6. 6 The pairwise potential has a form that allows for efficient inference while using a fully-connected graph, i.e. when connecting all pairs of image pixels, i, j . In particular, as in [22], we use the following expression: ||pi − pj ||2 ||Ii − Ij ||2 Image/G.T. DCNN output CRF Iteration 1 CRF Iteration 2 CRF Iteration 10 θij (xi , xj ) = µ(xi , xj ) w1 exp − − 2σα2 2σβ2 Fig. 5: Score map (input before softmax function) and belief ||pi − pj ||2 map (output of softmax function) for Aeroplane. We show +w2 exp − (3) the score (1st row) and belief (2nd row) maps after each 2σγ2 mean field iteration. The output of last DCNN layer is used where µ(xi , xj ) = 1 if xi = xj , and zero otherwise, which, as input to the mean field inference. as in the Potts model, means that only nodes with dis- tinct labels are penalized. The remaining expression uses two Gaussian kernels in different feature spaces; the first, score maps can predict the presence and rough position of ‘bilateral’ kernel depends on both pixel positions (denoted objects but cannot really delineate their borders. as p) and RGB color (denoted as I ), and the second kernel Previous work has pursued two directions to address only depends on pixel positions. The hyper parameters σα , this localization challenge. The first approach is to harness σβ and σγ control the scale of Gaussian kernels. The first information from multiple layers in the convolutional net- kernel forces pixels with similar color and position to have work in order to better estimate the object boundaries [14], similar labels, while the second kernel only considers spatial [21], [52]. The second is to employ a super-pixel represen- proximity when enforcing smoothness. tation, essentially delegating the localization task to a low- Crucially, this model is amenable to efficient approxi- level segmentation method [50]. mate probabilistic inference [22]. The message passing up- We pursue an alternative direction based on coupling dates under a fully decomposable mean field approximation the recognition capacity of DCNNs and the fine-grained b(x) = i bi (xi ) can be expressed as Gaussian convolutions localization accuracy of fully connected CRFs and show in bilateral space. High-dimensional filtering algorithms that it is remarkably successful in addressing the localiza- [84] significantly speed-up this computation resulting in an tion challenge, producing accurate semantic segmentation algorithm that is very fast in practice, requiring less that 0.5 results and recovering object boundaries at a level of detail sec on average for Pascal VOC images using the publicly that is well beyond the reach of existing methods. This available implementation of [22]. direction has been extended by several follow-up papers [17], [40], [58], [59], [60], [61], [62], [63], [65], since the first version of our work was published [38]. 4 E XPERIMENTAL R ESULTS Traditionally, conditional random fields (CRFs) have We finetune the model weights of the Imagenet-pretrained been employed to smooth noisy segmentation maps [23], VGG-16 or ResNet-101 networks to adapt them to the [31]. Typically these models couple neighboring nodes, fa- semantic segmentation task in a straightforward fashion, voring same-label assignments to spatially proximal pixels. following the procedure of [14]. We replace the 1000-way Qualitatively, the primary function of these short-range Imagenet classifier in the last layer with a classifier having as CRFs is to clean up the spurious predictions of weak classi- many targets as the number of semantic classes of our task fiers built on top of local hand-engineered features. (including the background, if applicable). Our loss function Compared to these weaker classifiers, modern DCNN is the sum of cross-entropy terms for each spatial position architectures such as the one we use in this work pro- in the CNN output map (subsampled by 8 compared to duce score maps and semantic label predictions which are the original image). All positions and labels are equally qualitatively different. As illustrated in Fig. 5, the score weighted in the overall loss function (except for unlabeled maps are typically quite smooth and produce homogeneous pixels which are ignored). Our targets are the ground truth classification results. In this regime, using short-range CRFs labels (subsampled by 8). We optimize the objective function can be detrimental, as our goal should be to recover detailed with respect to the weights at all network layers by the local structure rather than further smooth it. Using contrast- standard SGD procedure of [2]. We decouple the DCNN sensitive potentials [23] in conjunction to local-range CRFs and CRF training stages, assuming the DCNN unary terms can potentially improve localization but still miss thin- are fixed when setting the CRF parameters. structures and typically requires solving an expensive dis- We evaluate the proposed models on four challenging crete optimization problem. datasets: PASCAL VOC 2012, PASCAL-Context, PASCAL- To overcome these limitations of short-range CRFs, we Person-Part, and Cityscapes. We first report the main results integrate into our system the fully connected CRF model of of our conference version [38] on PASCAL VOC 2012, and [22]. The model employs the energy function move forward to latest results on all datasets. E(x) = θi (xi ) + θij (xi , xj ) (2) i ij 4.1 PASCAL VOC 2012 where x is the label assignment for pixels. We use as unary Dataset: The PASCAL VOC 2012 segmentation benchmark potential θi (xi ) = − log P (xi ), where P (xi ) is the label [34] involves 20 foreground object classes and one back- assignment probability at pixel i as computed by a DCNN. ground class. The original dataset contains 1, 464 (train),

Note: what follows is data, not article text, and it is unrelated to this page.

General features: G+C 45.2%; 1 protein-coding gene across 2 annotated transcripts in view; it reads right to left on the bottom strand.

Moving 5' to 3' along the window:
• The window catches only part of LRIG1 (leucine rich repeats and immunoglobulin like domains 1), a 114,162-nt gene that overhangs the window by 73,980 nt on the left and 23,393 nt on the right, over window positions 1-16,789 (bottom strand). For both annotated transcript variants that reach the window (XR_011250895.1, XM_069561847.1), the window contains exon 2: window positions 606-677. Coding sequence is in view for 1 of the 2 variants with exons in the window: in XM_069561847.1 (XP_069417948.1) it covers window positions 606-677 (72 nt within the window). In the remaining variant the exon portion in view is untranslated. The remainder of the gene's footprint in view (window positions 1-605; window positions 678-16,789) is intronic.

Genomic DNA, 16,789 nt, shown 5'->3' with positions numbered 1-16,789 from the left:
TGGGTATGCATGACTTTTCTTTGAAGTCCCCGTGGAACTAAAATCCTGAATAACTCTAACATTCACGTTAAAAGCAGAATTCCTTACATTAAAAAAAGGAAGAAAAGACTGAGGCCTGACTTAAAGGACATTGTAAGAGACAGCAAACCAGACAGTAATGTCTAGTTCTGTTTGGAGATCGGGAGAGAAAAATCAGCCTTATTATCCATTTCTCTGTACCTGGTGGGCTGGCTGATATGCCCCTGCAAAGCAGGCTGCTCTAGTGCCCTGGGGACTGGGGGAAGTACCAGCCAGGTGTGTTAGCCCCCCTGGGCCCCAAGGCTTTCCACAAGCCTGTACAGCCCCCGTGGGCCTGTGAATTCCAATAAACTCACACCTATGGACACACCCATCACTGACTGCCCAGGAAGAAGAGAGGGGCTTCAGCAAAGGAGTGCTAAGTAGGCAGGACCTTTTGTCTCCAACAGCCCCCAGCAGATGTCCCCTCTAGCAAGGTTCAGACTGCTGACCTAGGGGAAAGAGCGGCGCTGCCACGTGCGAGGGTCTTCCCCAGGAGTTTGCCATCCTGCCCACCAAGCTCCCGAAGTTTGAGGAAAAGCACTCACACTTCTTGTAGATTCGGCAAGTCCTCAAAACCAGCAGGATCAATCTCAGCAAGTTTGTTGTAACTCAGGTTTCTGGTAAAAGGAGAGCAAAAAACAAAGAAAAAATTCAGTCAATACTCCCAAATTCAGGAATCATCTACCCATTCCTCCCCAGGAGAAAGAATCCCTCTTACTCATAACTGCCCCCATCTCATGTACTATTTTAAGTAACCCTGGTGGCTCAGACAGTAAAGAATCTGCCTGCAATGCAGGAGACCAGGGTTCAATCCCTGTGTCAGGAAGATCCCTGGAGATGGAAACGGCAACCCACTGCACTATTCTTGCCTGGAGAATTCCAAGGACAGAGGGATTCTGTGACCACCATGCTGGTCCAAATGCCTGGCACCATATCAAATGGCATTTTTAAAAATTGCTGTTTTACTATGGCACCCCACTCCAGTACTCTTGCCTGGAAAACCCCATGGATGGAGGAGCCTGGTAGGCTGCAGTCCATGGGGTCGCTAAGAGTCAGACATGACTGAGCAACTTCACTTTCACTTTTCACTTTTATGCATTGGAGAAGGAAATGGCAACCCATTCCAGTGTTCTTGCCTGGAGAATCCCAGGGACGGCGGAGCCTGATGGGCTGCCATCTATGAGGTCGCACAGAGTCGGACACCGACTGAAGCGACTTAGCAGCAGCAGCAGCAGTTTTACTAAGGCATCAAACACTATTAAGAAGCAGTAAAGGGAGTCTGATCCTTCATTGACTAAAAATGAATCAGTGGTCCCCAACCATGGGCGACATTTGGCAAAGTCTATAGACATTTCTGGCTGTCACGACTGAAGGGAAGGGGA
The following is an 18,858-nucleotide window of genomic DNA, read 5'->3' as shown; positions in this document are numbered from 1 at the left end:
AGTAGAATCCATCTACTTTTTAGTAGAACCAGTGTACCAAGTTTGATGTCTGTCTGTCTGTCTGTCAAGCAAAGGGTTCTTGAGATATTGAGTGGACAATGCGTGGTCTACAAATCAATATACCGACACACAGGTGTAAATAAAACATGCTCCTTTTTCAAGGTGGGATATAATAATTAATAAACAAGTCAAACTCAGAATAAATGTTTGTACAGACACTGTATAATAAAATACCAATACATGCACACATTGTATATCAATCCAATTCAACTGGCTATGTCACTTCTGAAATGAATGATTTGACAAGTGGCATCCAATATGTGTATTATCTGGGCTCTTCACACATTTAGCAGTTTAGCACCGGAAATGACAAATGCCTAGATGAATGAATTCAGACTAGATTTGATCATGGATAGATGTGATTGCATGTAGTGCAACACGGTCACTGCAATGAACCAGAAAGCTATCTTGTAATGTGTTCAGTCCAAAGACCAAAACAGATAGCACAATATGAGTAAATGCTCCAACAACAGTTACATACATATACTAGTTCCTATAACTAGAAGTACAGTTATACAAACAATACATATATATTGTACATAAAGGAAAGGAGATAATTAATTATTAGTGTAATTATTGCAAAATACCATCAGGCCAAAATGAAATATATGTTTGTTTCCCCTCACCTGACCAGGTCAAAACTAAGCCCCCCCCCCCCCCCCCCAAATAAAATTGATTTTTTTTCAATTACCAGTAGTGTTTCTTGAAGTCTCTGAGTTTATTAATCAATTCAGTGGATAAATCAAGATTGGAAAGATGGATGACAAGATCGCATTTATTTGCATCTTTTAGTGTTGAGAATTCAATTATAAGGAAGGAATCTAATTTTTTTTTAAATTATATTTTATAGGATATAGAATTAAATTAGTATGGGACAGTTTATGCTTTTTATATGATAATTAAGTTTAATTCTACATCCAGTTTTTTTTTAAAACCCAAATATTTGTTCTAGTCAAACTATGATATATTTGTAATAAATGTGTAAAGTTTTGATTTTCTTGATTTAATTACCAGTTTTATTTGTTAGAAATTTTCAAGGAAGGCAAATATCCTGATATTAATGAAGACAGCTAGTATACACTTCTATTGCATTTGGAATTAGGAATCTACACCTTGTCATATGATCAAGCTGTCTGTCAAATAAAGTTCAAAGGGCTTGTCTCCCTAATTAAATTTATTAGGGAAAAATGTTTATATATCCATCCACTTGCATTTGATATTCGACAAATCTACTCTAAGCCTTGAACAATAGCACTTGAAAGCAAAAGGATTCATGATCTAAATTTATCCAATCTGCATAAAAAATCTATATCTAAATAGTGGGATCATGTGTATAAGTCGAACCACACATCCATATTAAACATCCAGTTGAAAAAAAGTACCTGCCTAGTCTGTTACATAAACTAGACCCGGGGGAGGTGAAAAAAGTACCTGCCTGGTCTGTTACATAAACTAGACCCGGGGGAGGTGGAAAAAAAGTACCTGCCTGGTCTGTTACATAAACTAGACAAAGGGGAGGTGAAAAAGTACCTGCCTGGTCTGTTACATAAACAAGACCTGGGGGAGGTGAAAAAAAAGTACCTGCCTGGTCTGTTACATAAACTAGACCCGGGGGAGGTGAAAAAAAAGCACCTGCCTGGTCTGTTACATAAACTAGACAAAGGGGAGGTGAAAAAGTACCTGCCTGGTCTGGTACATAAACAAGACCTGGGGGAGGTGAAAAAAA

7. 7 Kernel Rate FOV Params Speed bef/aft CRF Learning policy Batch size Iteration mean IOU 7×7 4 224 134.3M 1.44 64.38 / 67.64 step 30 6K 62.25 4×4 4 128 65.1M 2.90 59.80 / 63.74 4×4 8 224 65.1M 2.90 63.41 / 67.14 poly 30 6K 63.42 3×3 12 224 20.5M 4.84 62.25 / 67.64 poly 30 10K 64.90 poly 10 10K 64.71 poly 10 20K 65.88 TABLE 1: Effect of Field-Of-View by adjusting the kernel size and atrous sampling rate r at ‘fc6’ layer. We show TABLE 2: PASCAL VOC 2012 val set results (%) (before CRF) number of model parameters, training speed (img/sec), and as different learning hyper parameters vary. Employing val set mean IOU before and after CRF. DeepLab-LargeFOV “poly” learning policy is more effective than “step” when (kernel size 3×3, r = 12) strikes the best balance. training DeepLab-LargeFOV. 1, 449 (val), and 1, 456 (test) pixel-level labeled images for 4.1.2 Improvements after conference version of this work training, validation, and testing, respectively. The dataset is augmented by the extra annotations provided by [85], After the conference version of this work [38], we have resulting in 10, 582 (trainaug) training images. The perfor- pursued three main improvements of our model, which we mance is measured in terms of pixel intersection-over-union discuss below: (1) different learning policy during training, (IOU) averaged across the 21 classes. (2) atrous spatial pyramid pooling, and (3) employment of deeper networks and multi-scale processing. 4.1.1 Results from our conference version Learning rate policy: We have explored different learn- We employ the VGG-16 network pre-trained on Imagenet, ing rate policies when training DeepLab-LargeFOV. Similar adapted for semantic segmentation as described in Sec- to [86], we also found that employing a “poly” learning rate iter power tion 3.1. We use a mini-batch of 20 images and initial policy (the learning rate is multiplied by (1− max iter ) ) learning rate of 0.001 (0.01 for the final classifier layer), is more effective than “step” learning rate (reduce the multiplying the learning rate by 0.1 every 2000 iterations. learning rate at a fixed step size). As shown in Tab. 2, We use momentum of 0.9 and weight decay of 0.0005. employing “poly” (with power = 0.9) and using the same After the DCNN has been fine-tuned on trainaug, we batch size and same training iterations yields 1.17% better cross-validate the CRF parameters along the lines of [22]. We performance than employing “step” policy. Fixing the batch use default values of w2 = 3 and σγ = 3 and we search for size and increasing the training iteration to 10K improves the best values of w1 , σα , and σβ by cross-validation on 100 the performance to 64.90% (1.48% gain); however, the total images from val. We employ a coarse-to-fine search scheme. training time increases due to more training iterations. We The initial search range of the parameters are w1 ∈ [3 : 6], then reduce the batch size to 10 and found that comparable σα ∈ [30 : 10 : 100] and σβ ∈ [3 : 6] (MATLAB notation), performance is still maintained (64.90% vs. 64.71%). In the and then we refine the search step sizes around the first end, we employ batch size = 10 and 20K iterations in order round’s best values. We employ 10 mean field iterations. to maintain similar training time as previous “step” policy. Field of View and CRF: In Tab. 1, we report experiments Surprisingly, this gives us the performance of 65.88% (3.63% with DeepLab model variants that use different field-of- improvement over “step”) on val, and 67.7% on test, com- view sizes, obtained by adjusting the kernel size and atrous pared to 65.1% of the original “step” setting for DeepLab- sampling rate r in the ‘fc6’ layer, as described in Sec. 3.1. LargeFOV before CRF. We employ the “poly” learning rate We start with a direct adaptation of VGG-16 net, using policy for all experiments reported in the rest of the paper. the original 7 × 7 kernel size and r = 4 (since we use Atrous Spatial Pyramid Pooling: We have experimented no stride for the last two max-pooling layers). This model with the proposed Atrous Spatial Pyramid Pooling (ASPP) yields performance of 67.64% after CRF, but is relatively scheme, described in Sec. 3.1. As shown in Fig. 7, ASPP slow (1.44 images per second during training). We have for VGG-16 employs several parallel fc6-fc7-fc8 branches. improved model speed to 2.9 images per second by re- They all use 3×3 kernels but different atrous rates r in the ducing the kernel size to 4 × 4. We have experimented ‘fc6’ in order to capture objects of different size. In Tab. 3, with two such network variants with smaller (r = 4) and we report results with several settings: (1) Our baseline larger (r = 8) FOV sizes; the latter one performs better. LargeFOV model, having a single branch with r = 12, Finally, we employ kernel size 3×3 and even larger atrous (2) ASPP-S, with four branches and smaller atrous rates sampling rate (r = 12), also making the network thinner by (r = {2, 4, 8, 12}), and (3) ASPP-L, with four branches retaining a random subset of 1,024 out of the 4,096 filters and larger rates (r = {6, 12, 18, 24}). For each variant in layers ‘fc6’ and ‘fc7’. The resulting model, DeepLab-CRF- we report results before and after CRF. As shown in the LargeFOV, matches the performance of the direct VGG-16 table, ASPP-S yields 1.22% improvement over the baseline adaptation (7 × 7 kernel size, r = 4). At the same time, LargeFOV before CRF. However, after CRF both LargeFOV DeepLab-LargeFOV is 3.36 times faster and has significantly and ASPP-S perform similarly. On the other hand, ASPP-L fewer parameters (20.5M instead of 134.3M). yields consistent improvements over the baseline LargeFOV The CRF substantially boosts performance of all model both before and after CRF. We evaluate on test the proposed variants, offering a 3-5% absolute increase in mean IOU. ASPP-L + CRF model, attaining 72.6%. We visualize the Test set evaluation: We have evaluated our DeepLab- effect of the different schemes in Fig. 8. CRF-LargeFOV model on the PASCAL VOC 2012 official Deeper Networks and Multiscale Processing: We have test set. It achieves 70.3% mean IOU performance. experimented building DeepLab around the recently pro-